Manics fan Marc Burrows ventured out to see them perform their "masterpiece"...
Manic Street Preachers
Roundhouse, London Dec 16th 2014
Twenty years on. Twenty years gone. Yet here we are. The improbable has happened and the three members of the Manic Street Preachers are performing the whole, vile, violent, festering mass of the The Holy Bible, their masterpiece. His masterpiece. £35 a ticket and here we are. Faux camouflage t-shirts and pretend dog tags on the merch stall. Tonight you can buy her this one here, this one here and this one here... everything’s for sale. Fragments of uniforms, open black ruins. Dumb cunts, same dumb questions.
In every respect it’s important that the three are alone on the stage. If they can’t be four, they certainly can’t be anything else. Not for this. James Dean Bradfield, Nicky Wire, Sean Moore and a shitload of cammo netting. Sailor suits and screaming. No too-young-by-half rhythm guitarist, no sideman keys, no fucking percussionist (percussionists? Did that ever happen?) It means they struggle.
The army surplus backdrop is set dressing, not a safety net.
Sometimes, on the solos in ‘Archives Of Pain’, on the breathless chorus to ‘Mausoleum’, on every last word of ‘Yes’ it sounds difficult. Bradfield seems to carry the whole thing on his shoulders. You can hear the effort. It SHOULD be an effort. It should hurt. There’s nothing about The Holy Bible that shouldn’t leave a scar as it passes, an album steeped in death, rape, anorexia, butchery, nuclear winter, the holocaust, six million screaming souls. For these three men, who lived through the fall out, to shoulder the burden alone seems appropriately horrible. Opener ‘Yes’ seems to justify itself through pain. Thankfully ‘Ifwhiteamericatoldthetruthforjustonedayitsworldwouldfallapart’ carries less weight, it’s just fucking brilliant. Mooreo’s snare crack machine guns the front row.
There’s very little talking between songs. What could you possibly say? The Holy Bible already says far, far too much. When Wire makes a crack about forgetting his make up it seems jarring. It’s a serious business, this holocaust-pop: Stiff-upper lip, first principle of her silence. Instead there’s a square shouldered resilience to do the very best for the material- to do it proud.
‘She Is Suffering’, ever the runt of the litter, sounds out of place and grandiose while ‘Revol’ - long dismissed until the band were forced to revive it a few years ago - is marvellous fun, which is frankly weird. Bradfield gifts the crowd several singalongs to themselves: “On these plague streets, a pity you can buy anything,” “They call me a butcher”, “they call me primitive”, “who’s responsible? You fucking are.”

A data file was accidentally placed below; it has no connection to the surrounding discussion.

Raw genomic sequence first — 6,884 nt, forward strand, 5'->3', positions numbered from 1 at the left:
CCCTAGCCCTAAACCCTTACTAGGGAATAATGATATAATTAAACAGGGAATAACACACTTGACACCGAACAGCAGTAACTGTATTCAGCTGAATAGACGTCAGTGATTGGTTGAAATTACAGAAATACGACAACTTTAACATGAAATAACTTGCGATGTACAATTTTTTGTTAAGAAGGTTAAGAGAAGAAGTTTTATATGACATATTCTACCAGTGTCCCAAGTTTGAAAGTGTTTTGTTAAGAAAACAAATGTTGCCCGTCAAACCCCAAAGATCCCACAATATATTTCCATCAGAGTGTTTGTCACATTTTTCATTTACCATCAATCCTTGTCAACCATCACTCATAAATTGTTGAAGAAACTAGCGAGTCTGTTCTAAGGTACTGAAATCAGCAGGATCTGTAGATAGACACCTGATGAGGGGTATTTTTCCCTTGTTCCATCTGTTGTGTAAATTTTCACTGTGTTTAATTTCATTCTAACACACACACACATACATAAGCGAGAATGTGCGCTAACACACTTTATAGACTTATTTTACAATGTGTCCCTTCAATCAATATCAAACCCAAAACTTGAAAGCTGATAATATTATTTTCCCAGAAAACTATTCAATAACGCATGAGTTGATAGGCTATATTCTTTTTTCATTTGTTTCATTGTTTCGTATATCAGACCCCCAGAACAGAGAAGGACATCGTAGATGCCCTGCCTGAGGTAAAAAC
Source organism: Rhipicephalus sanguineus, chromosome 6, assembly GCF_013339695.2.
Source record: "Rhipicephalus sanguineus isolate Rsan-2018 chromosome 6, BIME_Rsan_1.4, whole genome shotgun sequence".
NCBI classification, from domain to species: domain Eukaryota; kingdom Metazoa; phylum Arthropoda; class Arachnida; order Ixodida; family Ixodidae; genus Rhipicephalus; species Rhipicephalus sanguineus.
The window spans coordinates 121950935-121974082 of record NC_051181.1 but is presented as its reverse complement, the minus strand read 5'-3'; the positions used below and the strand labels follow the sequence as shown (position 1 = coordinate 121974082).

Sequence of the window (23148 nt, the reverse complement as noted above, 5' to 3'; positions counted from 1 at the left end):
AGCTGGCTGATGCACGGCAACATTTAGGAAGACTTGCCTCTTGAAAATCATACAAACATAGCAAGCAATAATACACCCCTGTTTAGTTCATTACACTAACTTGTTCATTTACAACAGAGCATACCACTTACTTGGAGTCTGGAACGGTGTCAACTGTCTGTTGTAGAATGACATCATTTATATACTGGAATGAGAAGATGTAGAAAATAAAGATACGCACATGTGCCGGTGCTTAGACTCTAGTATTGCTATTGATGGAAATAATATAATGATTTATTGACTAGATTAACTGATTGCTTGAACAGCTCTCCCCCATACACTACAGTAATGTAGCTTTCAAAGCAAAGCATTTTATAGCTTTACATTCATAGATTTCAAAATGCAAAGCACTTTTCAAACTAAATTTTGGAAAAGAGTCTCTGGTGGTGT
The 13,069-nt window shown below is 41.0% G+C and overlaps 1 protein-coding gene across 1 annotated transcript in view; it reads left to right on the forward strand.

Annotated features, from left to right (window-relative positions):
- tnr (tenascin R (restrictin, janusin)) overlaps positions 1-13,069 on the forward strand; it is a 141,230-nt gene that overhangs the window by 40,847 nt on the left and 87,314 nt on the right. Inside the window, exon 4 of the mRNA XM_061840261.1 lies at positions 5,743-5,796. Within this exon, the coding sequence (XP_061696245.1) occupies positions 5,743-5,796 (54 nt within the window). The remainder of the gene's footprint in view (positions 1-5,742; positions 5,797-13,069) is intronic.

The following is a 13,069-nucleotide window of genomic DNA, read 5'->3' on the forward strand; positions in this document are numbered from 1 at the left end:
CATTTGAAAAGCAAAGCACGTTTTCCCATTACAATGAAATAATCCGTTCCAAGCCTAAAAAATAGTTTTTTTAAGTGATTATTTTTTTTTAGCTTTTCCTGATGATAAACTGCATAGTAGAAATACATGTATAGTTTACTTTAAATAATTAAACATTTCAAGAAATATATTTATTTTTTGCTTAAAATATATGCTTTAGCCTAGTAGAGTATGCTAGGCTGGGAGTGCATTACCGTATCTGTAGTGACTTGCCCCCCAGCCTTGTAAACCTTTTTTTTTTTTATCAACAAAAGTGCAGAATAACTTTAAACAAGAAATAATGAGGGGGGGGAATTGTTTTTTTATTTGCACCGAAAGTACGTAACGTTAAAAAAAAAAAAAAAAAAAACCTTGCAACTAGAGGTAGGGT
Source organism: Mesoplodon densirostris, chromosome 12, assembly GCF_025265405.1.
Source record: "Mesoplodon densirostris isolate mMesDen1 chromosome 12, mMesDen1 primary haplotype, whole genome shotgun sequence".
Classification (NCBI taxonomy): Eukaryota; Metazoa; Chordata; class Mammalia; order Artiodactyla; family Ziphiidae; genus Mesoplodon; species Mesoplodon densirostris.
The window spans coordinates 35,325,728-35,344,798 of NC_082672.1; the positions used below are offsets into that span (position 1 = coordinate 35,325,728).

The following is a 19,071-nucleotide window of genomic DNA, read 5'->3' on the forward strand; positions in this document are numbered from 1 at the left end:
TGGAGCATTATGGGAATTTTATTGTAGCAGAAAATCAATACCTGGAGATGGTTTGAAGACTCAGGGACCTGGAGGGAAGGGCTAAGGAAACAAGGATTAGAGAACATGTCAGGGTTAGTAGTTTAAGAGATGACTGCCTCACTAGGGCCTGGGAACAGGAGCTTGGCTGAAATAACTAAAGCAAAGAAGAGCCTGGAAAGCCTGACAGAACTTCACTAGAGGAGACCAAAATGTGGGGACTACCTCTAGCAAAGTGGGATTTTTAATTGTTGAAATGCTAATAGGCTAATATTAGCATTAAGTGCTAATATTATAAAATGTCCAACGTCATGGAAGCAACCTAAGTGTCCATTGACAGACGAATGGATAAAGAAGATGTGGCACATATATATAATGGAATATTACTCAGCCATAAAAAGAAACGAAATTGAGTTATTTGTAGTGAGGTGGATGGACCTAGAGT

A thousand people caught in this weird, sick web. Screaming.
Liposuction for your bad mouth boy. Cut out your tongue, effigies are sold. Words discoloured, bow to the bland. Heal yourself with sinner's salt
How is this even possible? Everyone here knows this album inside out, some go way back to the very start with it, others have fallen into the pit later. Band’s playing their classic albums should be cosy, it should be nostalgia. It shouldn’t feel so sordid. Everyone has changed, and we can’t pretend we are what we once were. Scratch my leg with a rusty nail, sadly it heals. Colour my hair but the dye grows out I can't seem to stay a fixed ideal. Yet for this moment it feels horribly perfect. You can’t celebrate something this steeped in horror, but you can experience it. As you watch Bradfield try to catch his breath and Wire wince from his dodgy knee you know that’s what we’re all doing. Forcing ourselves through it. Making the regression happen.
‘Faster,’ the only part of the whole album to survive two decades of touring, sounds more brutal than it ever did in the arenas of the late 90s. It’s not a Greatest Hit here, it’s a scream of triumph. ‘This Is Yesterday’ is breathing space and tears. Richey’s telecaster. Nicky’s words. ‘The Intense Humming Of Evil?’ how is that even allowed? It shatters. I repent, I'm sorry, everything is falling apart.
That’s just Act One, and the band leaves the stage. Ten minutes later a completely different one comes back and plays songs called ‘Motorcycle Emptiness’ and ‘You Stole The Sun From My Heart’ and ‘A Design For Life’. I know who that band are, I love them. But I’m not as interested in them. Not tonight anyway. Come and walk down memory lane. No one sees a thing but they can pretend. Life eternal scorched grass and trees. For your love nature has haemorrhaged.
I close my eyes and this is yesterday.